You don’t pay any income tax if you allow the income and gains to accumulate and don’t make any withdrawals. When you do withdraw funds, taxes apply only to growth. So, if the policy grows by 8%, then you pay taxes on that 8%; the other 92% is tax-free. The tax rates can also be fixed at different levels over the life of the policy. Assurance Vie can also reduce your wealth tax liability, as this tax plus your income tax cannot exceed 50–85% of the taxable income (depending on individual circumstances). The Assurance Vie reduces your taxable income.
On your death, your beneficiary inherits under extremely favorable tax conditions, even tax-free if you took out the policy under a certain age.
Capital redemption bond (Bon de Capitalisation)
Bon de Capitalisation is similar to the life assurance bond but there are no inheritance advantages. When the holder dies, the value of the policy on death becomes part of their estate. You may also gift it to someone during the holder’s lifetime.
For French wealth tax purposes, the amount you declare is the initial investment or current value (if lower).
Don’t’ forget to inform the tax authorities in your home country that you’re moving to France. As French residents you must pay tax in France. Most UK pensions pay tax in the UK. You still must declare these on your annual tax return. The French tax authorities then asses your tax liability.
US citizens coming to retire in France still have to file a tax return every year. This is the case even if all their assets are in France and despite the fact that the US and France have a double taxation agreement. You can only forego US income tax responsibilities if you renounce your US citizenship.
Pensioners are treated favorably, with a 10% reduction on income up to €36,600; you pay tax on only 90% of your income. You also pay tax as a household so you probably end up paying less tax than you might elsewhere.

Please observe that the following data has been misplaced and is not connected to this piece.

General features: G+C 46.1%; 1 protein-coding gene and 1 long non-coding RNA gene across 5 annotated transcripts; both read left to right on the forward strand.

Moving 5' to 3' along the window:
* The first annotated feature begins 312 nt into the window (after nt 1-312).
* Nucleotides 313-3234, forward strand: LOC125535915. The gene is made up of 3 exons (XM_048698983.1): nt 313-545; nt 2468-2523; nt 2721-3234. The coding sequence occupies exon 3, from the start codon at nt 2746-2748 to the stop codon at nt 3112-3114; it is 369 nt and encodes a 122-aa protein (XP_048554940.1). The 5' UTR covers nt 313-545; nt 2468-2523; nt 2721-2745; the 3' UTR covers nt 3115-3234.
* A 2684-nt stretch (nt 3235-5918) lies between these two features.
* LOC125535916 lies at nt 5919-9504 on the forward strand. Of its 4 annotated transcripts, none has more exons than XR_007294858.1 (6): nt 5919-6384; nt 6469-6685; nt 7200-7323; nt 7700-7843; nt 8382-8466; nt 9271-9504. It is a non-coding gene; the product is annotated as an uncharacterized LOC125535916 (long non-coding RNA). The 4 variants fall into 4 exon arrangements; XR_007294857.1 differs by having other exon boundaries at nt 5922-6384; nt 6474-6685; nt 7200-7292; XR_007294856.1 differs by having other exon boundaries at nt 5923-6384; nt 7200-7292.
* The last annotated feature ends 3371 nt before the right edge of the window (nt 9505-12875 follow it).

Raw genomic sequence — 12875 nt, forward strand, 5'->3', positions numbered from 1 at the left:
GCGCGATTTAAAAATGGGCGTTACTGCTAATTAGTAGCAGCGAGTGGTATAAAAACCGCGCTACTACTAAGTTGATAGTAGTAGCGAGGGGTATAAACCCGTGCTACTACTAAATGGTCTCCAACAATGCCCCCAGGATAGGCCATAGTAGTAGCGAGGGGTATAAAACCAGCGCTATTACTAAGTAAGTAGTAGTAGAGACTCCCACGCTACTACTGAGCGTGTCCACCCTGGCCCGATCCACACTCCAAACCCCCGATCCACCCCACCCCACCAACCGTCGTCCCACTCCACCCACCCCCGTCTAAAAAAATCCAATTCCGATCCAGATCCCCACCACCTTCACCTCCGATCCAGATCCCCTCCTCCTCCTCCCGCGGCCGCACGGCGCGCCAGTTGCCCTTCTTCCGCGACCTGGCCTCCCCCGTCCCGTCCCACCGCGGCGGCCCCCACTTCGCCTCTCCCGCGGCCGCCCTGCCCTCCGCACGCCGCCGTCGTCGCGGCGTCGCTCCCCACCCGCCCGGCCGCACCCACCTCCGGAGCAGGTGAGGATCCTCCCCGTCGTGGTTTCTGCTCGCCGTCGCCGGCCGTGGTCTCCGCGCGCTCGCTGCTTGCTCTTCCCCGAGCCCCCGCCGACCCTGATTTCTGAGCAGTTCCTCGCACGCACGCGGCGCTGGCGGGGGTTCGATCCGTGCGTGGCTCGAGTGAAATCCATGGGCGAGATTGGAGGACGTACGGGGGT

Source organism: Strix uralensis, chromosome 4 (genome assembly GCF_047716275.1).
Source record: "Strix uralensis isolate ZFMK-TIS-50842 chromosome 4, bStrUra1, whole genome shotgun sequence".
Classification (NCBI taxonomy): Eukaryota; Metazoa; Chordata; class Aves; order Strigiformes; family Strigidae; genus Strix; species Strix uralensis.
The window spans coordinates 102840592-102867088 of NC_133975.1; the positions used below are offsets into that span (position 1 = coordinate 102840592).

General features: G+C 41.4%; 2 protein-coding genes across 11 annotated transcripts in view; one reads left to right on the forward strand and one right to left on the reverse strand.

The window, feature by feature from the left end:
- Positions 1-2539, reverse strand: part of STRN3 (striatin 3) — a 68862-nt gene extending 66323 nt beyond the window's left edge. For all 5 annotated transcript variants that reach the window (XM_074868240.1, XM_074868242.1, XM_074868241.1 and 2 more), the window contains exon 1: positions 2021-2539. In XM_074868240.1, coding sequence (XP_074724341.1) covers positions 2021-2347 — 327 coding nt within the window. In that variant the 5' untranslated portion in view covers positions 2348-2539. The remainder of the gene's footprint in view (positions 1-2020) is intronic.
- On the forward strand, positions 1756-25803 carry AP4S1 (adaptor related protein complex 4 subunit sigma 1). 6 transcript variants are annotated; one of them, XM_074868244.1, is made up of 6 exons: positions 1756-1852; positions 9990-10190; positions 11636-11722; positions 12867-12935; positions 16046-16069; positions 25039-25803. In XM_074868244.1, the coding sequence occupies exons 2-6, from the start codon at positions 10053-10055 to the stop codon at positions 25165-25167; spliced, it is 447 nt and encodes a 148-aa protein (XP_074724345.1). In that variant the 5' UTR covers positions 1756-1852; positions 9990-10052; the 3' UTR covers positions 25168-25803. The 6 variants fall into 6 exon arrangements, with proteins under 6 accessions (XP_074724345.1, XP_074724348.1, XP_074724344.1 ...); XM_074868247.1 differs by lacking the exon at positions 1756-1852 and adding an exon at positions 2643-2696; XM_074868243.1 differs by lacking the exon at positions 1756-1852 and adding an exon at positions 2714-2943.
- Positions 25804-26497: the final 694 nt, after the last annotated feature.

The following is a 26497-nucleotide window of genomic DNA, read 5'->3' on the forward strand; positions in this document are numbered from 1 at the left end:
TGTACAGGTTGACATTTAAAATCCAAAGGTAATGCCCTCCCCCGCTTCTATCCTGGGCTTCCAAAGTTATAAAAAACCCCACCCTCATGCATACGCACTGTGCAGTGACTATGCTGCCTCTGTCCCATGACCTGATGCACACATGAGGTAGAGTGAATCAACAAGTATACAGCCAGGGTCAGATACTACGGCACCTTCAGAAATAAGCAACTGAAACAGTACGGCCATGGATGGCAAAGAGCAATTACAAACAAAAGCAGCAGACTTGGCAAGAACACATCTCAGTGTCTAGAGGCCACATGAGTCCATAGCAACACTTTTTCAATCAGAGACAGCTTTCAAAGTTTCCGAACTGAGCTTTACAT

If you have an EU state pension, you don’t have to pay contributions for social taxes or health. If you retire early, you will continue to pay these until you reach the official retirement age.
French wealth tax
You may be liable for French wealth tax, impôt de solidarité sur la fortune (ISF) if you have assets over €1.3 million; you will then be liable for tax on anything over the first €800,000. This includes property, money, shares, cars, household contents, and personal possessions.
Your assets are determined by you, not assessed by an independent authority, although if the tax authorities decide you’re liable, they can collect arrears going back 10 years. If you became a resident in France after 6 August 2008, for the first five years you are liable for assets only in France; after this period, you are liable for assets worldwide. There’s a 30% allowance against the value of your main home.
New rules about wills and inheritance
If you live in France permanently, under French law you cannot leave your assets to whomever you choose. If you have children, they have certain rights over your estate, regardless of what you set out in your will. Under new 2015 European inheritance rules, expats may nominate either French succession law or the succession law of the country of their nationality to apply when they die. If you do not nominate one of these, the French inheritance rules will automatically apply.
Finance and tax tips
- Know what you have by keeping a detailed, up-to-date spreadsheet of your investments.
- Maximize non-euro income by checking exchange rates and negotiating better fixed deals.
- Always take independent professional advice from your bank or pension specialist.